Rather than a daring explorer with a cosmopolitan worldview the accounts of Albuquerque’s actions in the succeeding years paints a less than heroic figure. A fighting man in charge of a small army, once Albuquerque’s fleet rounded the Cape of Good Hope and reached the Indian Ocean they ascertained the main trade routes that enriched the Mamluks, Persians, and Ottomans. The Portuguese saw few distinctions between these Islamic empires and, years later, the inhabitants of Malacca were identified as Moors. Having attempted conquests of Aden, the scenic port guarding the Red Sea, and Hormuz, which commanded the entrance to the Persian Gulf, Albuquerque’s men were close to breaking the established trade routes connecting China and the Middle East.

The momentary weakness of the local Muslim rulers allowed the Portuguese, outnumbered on land and at sea, to wrest Goa in 1510 and establish a base where they could maraud the Arabian Sea. The scale of this belligerence can’t be dismissed Albuquerque’s grand strategy was to dominate an entire ocean and monopolize its trade for the benefit of his king, the ambitious Manuel I. In 1511 Albuquerque launched his most daring campaign yet: traveling farther east to claim the Spice Islands!

With just 18 warships and less than 2,000 men, almost half were South Asian mercenaries, the battle for Malacca began in July and lasted the better part of the month. Of course, the city’s ruler gathered his fleet and put up a determined resistance. The Malays had ample weapons to defend themselves, including thousands of small cannon, and their ships were enormous. To claim the Portuguese enjoyed a technological advantage is dubious since an easy victory eluded them for weeks. But Albuquerque’s men were driven by the prospect of looting Malacca’s treasures and once the city was theirs the historical details are muddled. Did the Portuguese exact cruel vengeance on the Malays? Were the inhabitants massacred?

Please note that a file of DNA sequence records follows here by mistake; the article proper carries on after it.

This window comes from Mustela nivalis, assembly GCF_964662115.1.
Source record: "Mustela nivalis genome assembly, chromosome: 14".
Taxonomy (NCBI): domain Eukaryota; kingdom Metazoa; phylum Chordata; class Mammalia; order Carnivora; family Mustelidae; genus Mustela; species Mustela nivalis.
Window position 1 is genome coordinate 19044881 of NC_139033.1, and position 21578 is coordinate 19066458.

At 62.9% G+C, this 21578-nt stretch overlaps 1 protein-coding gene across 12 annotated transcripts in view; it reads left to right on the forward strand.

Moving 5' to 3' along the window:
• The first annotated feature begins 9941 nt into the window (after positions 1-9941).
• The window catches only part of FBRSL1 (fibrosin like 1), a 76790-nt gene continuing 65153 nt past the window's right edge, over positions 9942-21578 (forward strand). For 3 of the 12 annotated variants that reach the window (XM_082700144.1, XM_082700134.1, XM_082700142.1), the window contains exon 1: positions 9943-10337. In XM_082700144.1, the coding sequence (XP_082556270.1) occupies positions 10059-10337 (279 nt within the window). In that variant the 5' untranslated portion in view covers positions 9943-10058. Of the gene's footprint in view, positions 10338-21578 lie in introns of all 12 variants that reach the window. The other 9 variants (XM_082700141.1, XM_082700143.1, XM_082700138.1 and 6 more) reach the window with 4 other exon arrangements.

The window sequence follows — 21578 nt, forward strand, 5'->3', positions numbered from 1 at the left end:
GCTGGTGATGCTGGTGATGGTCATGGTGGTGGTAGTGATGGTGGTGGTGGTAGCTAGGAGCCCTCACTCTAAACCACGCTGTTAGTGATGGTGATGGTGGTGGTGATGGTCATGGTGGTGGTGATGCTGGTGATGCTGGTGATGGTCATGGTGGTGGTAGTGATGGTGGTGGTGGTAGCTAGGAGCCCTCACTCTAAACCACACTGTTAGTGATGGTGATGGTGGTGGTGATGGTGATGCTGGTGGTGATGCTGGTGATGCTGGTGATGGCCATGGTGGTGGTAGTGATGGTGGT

Having won himself a fortune and immeasurable prestige at home, Albuquerque passed away just four years later in 1515 it was his 58th year. But a tragic chain of consequences were now in motion. It was another veteran who served under Albuquerque, one Magalhaes or “Magellan” to the Spanish, who circumnavigated the globe seeking the elusive Spice Islands only to meet his end at the Battle of Mactan in 1521. Yet as the 16th century wore on the Europeans kept breaking off little Asian territories until full conquests were possible.

The Fall of Malacca stands as the first open conflict between a European state and a polity in “maritime Southeast Asia.” If Albuquerque had failed and was killed in battle, perhaps Portugal and later on Spain would never have bothered sending ships to Asia, reversing the inevitability of Europe’s rise. But what happened instead was the slow conquest of a unique geography, a great archipelago the Europeans named the “East Indies” that supplied the world with its most valued products.